Balance of Power: Comey Shocker

Balan

Trump's Comey Firing Becomes a Question of Timing

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The Russia investigations have been Donald Trump's biggest obsession since taking office, judging by his Twitter feed. Now the U.S. president has done something that will alter the course of those investigations immeasurably: fire the guy in charge.

Trump's stunning decision to dismiss FBI Director James Comey has left him open to charges that he interfered with an active legal probe into his own campaign. Democrats cried coverup. Even several top Republicans were aghast at Trump's abrupt move. 

The White House says Trump was only following the advice of a top Justice Department official who said Comey must go for mishandling the Hillary Clinton email matter. But in less than four months, Trump has dismissed an acting attorney general who defied him on the travel ban and an FBI chief pursuing an investigation he despised.

With Republicans controlling Congress, Trump is sure to get whoever he wants atop the FBI. So what does that mean for how vigorously the investigation will continue?

One clue might be in this Trump tweet from just two days ago: "The Russia-Trump collusion story is a total hoax, when will this taxpayer funded charade end?"

A copy of the termination letter to FBI Director James Comey from US President Donald Trump is seen at the White House on May 9, 2017 in Washington, DC.  Photographer: MANDEL NGAN/AFP/Getty Images)

A copy of the termination letter to FBI Director James Comey from US President Donald Trump is seen at the White House on May 9, 2017 in Washington, DC. Photographer: MANDEL NGAN/AFP/Getty Images



Global Headlines

Lavrov to meet Trump | Comey's firing puts the spotlight on Trump's Oval Office meeting today with Russian Foreign Minister Sergei Lavrov. The face-to-face is a prelude to Trump's planned encounter with President Vladimir Putin this summer and comes as Russia seeks backing for Syrian safe zones -- the latest attempt to end the six-year civil war.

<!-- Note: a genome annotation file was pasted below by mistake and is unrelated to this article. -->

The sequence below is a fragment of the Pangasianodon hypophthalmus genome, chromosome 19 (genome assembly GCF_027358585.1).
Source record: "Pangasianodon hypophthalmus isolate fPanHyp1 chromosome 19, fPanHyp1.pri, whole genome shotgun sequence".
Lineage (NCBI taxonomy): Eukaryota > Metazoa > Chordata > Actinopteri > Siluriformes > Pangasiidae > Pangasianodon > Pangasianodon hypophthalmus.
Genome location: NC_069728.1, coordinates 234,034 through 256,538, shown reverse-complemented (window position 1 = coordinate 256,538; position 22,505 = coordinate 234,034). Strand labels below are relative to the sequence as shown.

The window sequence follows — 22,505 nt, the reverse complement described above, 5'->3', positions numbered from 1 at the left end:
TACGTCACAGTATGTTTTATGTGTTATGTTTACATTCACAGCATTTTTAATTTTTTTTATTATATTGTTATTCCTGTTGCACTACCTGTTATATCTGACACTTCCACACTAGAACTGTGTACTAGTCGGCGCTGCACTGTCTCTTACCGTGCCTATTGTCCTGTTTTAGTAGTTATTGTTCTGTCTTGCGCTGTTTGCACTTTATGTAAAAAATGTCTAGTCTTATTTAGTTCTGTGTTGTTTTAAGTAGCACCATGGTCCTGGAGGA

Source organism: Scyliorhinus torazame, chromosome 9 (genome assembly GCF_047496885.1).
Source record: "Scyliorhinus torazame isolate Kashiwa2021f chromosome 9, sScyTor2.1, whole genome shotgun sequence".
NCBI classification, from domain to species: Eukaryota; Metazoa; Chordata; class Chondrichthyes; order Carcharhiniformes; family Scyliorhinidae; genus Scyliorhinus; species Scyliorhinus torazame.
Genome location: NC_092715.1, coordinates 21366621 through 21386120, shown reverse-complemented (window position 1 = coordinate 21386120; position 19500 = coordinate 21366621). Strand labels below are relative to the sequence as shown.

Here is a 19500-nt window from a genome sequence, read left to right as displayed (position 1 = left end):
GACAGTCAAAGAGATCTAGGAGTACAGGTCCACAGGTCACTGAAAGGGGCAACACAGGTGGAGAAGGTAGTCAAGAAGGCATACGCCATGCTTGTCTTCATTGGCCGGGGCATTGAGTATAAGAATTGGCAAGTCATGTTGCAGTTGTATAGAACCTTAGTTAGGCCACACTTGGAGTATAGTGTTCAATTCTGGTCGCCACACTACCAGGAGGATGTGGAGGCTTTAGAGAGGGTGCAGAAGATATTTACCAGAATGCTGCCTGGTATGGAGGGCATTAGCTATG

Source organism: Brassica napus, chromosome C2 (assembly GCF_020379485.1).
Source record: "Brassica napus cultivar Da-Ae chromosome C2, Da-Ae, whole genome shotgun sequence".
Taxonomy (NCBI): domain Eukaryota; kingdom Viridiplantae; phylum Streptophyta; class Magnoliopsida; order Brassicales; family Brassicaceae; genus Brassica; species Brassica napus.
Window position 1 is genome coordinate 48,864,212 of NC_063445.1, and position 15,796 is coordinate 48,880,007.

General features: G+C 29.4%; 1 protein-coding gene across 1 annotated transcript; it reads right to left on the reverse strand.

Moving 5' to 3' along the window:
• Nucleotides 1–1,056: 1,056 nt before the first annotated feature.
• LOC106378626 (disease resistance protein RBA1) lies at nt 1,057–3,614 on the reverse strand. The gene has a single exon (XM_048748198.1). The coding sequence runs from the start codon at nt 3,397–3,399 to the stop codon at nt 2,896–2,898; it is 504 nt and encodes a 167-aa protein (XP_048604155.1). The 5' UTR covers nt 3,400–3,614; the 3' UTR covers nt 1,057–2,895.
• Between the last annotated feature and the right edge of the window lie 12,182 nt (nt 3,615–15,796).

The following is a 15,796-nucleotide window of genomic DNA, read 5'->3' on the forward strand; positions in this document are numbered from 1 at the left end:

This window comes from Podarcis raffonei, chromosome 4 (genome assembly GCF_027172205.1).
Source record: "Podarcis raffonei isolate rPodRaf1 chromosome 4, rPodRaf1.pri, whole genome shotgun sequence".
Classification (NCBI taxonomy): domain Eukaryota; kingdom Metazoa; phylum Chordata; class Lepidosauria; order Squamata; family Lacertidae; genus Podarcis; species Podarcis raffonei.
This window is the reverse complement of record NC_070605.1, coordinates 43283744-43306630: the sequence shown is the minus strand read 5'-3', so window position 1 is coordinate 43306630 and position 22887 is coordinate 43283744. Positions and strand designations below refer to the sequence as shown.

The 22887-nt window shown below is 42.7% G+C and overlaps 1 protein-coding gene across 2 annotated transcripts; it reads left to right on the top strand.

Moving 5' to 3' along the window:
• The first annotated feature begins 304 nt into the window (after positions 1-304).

Angering an ally | Meanwhile, Trump is starting to assert himself more and more abroad. The White House yesterday said the U.S. would arm Syrian Kurds in the fight against Islamic State. The decision angered Turkey, who says they are terrorists. That follows a request by Trump's top military advisers for as many as 5,000 more troops in Afghanistan to help break a stalemate between Afghan soldiers and Taliban militants. 

China pushes its own vision of globalization | President Xi Jinping aims to use next week's summit of 28 leaders from around the world to push his vision of a China-led economic order. The preparations for his "Belt and Road" trade route summit aren't all going smoothly though. Beijing-based diplomats complain that they haven't had time to vet a proposed communique.

Kremlin to copy Trump's playbook | The Kremlin can no longer solely rely on its control of TV to achieve ballot box success as a new generation of voters embraces social media. Enter Sergei Kiriyenko. The man hired to deliver Putin a crushing re-election next March wants to emulate Trump's use of microtargeting -- the mix of data mining and psychological profiling to deliver finely tuned ads.

Brazil braces for a showdown | One of the most popular leaders in Brazilian history will today testify before Sergio Moro, the crusading lead jurist in the country's sprawling corruption probe. Former President Luiz Inacio Lula da Silva is charged with bribe-taking, influence trafficking and money-laundering. He is also leading the opinion polls before next year's presidential election. Moro, who has become a folk hero in Brazil, is second.

 "Boy jobs and girl jobs" | We learned something new about British Prime Minister Theresa May last night. She makes her husband take out the trash -- and then she makes him talk about it in front of five million people on prime-time TV. "There's boy jobs and girl jobs you see," she said in a joint interview with her husband, Philip. She also said she likes her reputation for wearing flamboyant shoes -- because it means she has to keep buying more.

And finally... South Korea's new President, Moon Jae-in, outperformed his conservative rival across most of the country in Monday's election. He did best in places with younger voters like Seoul, in his party's traditional southwest base and in cities near the North Korea border. Moon wants to push for peace with Pyongyang and get tough on big business after nearly a decade of conservative rule.

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